Still, Molitor doesn’t hide his optimism.
“A healthy Phil Hughes gives you a chance to win more times than not,” Molitor said. “That potentially is a huge piece. … You would like to think that if he’s healthy, he’s going to be motivated to help us kind of change the direction here.”
Beyond that, however, the rotation remains in limbo. Kyle Gibson and Hector Santiago likely have an edge, but neither was consistently effective in 2016. Gibson, who posted a quality start only once in his final eight outings, isn’t taking his position for granted.
“I’’m trying not to think about whether I have a spot locked up, but just having a competitive mind-set,” said Gibson, whose 32 wins as a Twins starter are the most on the current roster. “I know I have to earn it.”
If those four veterans capture starting jobs, it sets off a mass scramble for the fifth and final slot. Jose Berrios, once the Twins’ top pitching prospect, ended his rookie season with two months of starts but an 8.02 ERA. Trevor May was once a starter but moved to the bullpen in 2015 to make room for Santana. Concern that his recurring back pain is aggravated by an unpredictable work schedule has convinced the Twins to try him in the rotation once more.
A couple of pitchers on minor league contracts will have a chance to make their case, too. Ryan Vogelsong is 39 but owned a 2.25 ERA through his first seven starts in 2016. Nick Tepesch, once one of the Rangers’ hottest pitching prospects, has 43 games of big-league experience.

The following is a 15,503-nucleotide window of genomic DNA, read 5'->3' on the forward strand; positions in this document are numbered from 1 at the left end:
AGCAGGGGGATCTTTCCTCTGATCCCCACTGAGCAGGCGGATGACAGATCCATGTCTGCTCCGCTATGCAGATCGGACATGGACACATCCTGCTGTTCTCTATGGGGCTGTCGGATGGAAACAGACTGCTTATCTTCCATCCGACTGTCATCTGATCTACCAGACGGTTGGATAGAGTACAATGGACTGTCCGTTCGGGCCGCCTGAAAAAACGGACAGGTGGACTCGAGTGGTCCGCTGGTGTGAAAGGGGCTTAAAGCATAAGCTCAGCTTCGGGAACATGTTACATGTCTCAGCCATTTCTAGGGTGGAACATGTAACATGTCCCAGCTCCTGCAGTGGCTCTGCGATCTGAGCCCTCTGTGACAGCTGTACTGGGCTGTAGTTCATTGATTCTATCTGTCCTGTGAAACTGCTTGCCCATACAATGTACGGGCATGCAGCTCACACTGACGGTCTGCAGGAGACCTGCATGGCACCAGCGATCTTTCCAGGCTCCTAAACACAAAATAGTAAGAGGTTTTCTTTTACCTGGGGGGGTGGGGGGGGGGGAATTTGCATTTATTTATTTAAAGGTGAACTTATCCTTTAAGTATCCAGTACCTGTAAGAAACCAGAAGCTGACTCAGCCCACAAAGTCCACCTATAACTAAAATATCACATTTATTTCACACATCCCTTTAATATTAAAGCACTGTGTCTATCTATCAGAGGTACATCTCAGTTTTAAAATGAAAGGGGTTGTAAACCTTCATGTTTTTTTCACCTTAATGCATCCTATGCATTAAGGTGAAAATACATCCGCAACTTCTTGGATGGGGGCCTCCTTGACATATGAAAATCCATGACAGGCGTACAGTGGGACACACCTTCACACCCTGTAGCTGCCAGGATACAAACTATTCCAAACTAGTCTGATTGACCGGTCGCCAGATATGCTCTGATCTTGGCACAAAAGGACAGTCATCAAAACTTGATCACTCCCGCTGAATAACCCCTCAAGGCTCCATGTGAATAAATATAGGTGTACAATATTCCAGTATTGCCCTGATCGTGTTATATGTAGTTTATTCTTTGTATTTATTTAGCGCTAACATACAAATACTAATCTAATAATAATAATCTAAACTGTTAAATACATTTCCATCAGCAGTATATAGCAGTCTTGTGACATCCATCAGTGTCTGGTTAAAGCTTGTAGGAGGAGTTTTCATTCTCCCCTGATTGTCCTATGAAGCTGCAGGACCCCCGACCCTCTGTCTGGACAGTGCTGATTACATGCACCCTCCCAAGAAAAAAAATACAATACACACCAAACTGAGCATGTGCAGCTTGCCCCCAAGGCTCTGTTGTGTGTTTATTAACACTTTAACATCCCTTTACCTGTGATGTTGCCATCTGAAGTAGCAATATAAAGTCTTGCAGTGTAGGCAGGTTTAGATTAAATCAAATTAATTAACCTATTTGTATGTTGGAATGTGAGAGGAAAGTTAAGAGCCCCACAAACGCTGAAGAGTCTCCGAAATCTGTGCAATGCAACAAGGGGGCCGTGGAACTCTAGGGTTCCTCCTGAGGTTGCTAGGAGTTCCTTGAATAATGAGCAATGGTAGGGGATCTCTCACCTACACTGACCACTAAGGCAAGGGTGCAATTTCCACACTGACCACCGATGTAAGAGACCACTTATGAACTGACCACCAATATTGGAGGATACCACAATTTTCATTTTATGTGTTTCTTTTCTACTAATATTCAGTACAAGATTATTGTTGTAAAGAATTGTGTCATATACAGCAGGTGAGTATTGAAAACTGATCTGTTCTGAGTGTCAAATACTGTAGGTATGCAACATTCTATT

Rule 5 selection Justin Haley and Twins minor league pitcher of the year Stephen Gonsalves lack that experience and are probably long shots to escape the crowd, but who knows? “When we selected [Haley], we could see him competing for both the rotation and bullpen,” Falvey said. “So we’re going to keep that flexibility in mind.”
Lefthander Adalberto Mejía pitched one game for Minnesota last year, but his 25-to-3 strikeout-to-walk rate at Rochester was impressive.
And then there is Tyler Duffey, a mystery to the Twins — and himself. His ERA more than doubled, from 3.10 as a rookie to 6.43 last year, but the 26-year-old righthander believes he has taken steps to conquer his biggest enemy: his emotions.
“It’s me being too competitive, but I’ve been working on it, recognizing when I get to that red line and slow down,” he said. “I have to realize that no matter what just happened, the only pitch I can throw now is the next one.”
That’s not a bad mantra for a pitching staff in flux, for a clubhouse full of rotation candidates that must be pared to five. Judging won’t be easy, either, since there won’t be enough innings available to go around. And Santiago and Berrios will depart midcamp to represent Puerto Rico at the World Baseball Classic, further limiting their chances to impress.
But perhaps it won’t matter, because exhibition games aren’t the best way to detect regular-season potential, anyway. “Performance alone in spring training will not drive these decisions. We have to take a long-term view of this,” Falvey said. “That’s not to say there won’t be competition and won’t be things in camp that can change our mind.”
Molitor hopes his army of arms doesn’t change his mind, just his success. And it’s possible, he said.
“There are so many different ways it could go, it’s hard to predict where we will be on” Opening Day, he said. “We have a lot of options, though. That gives you hope.”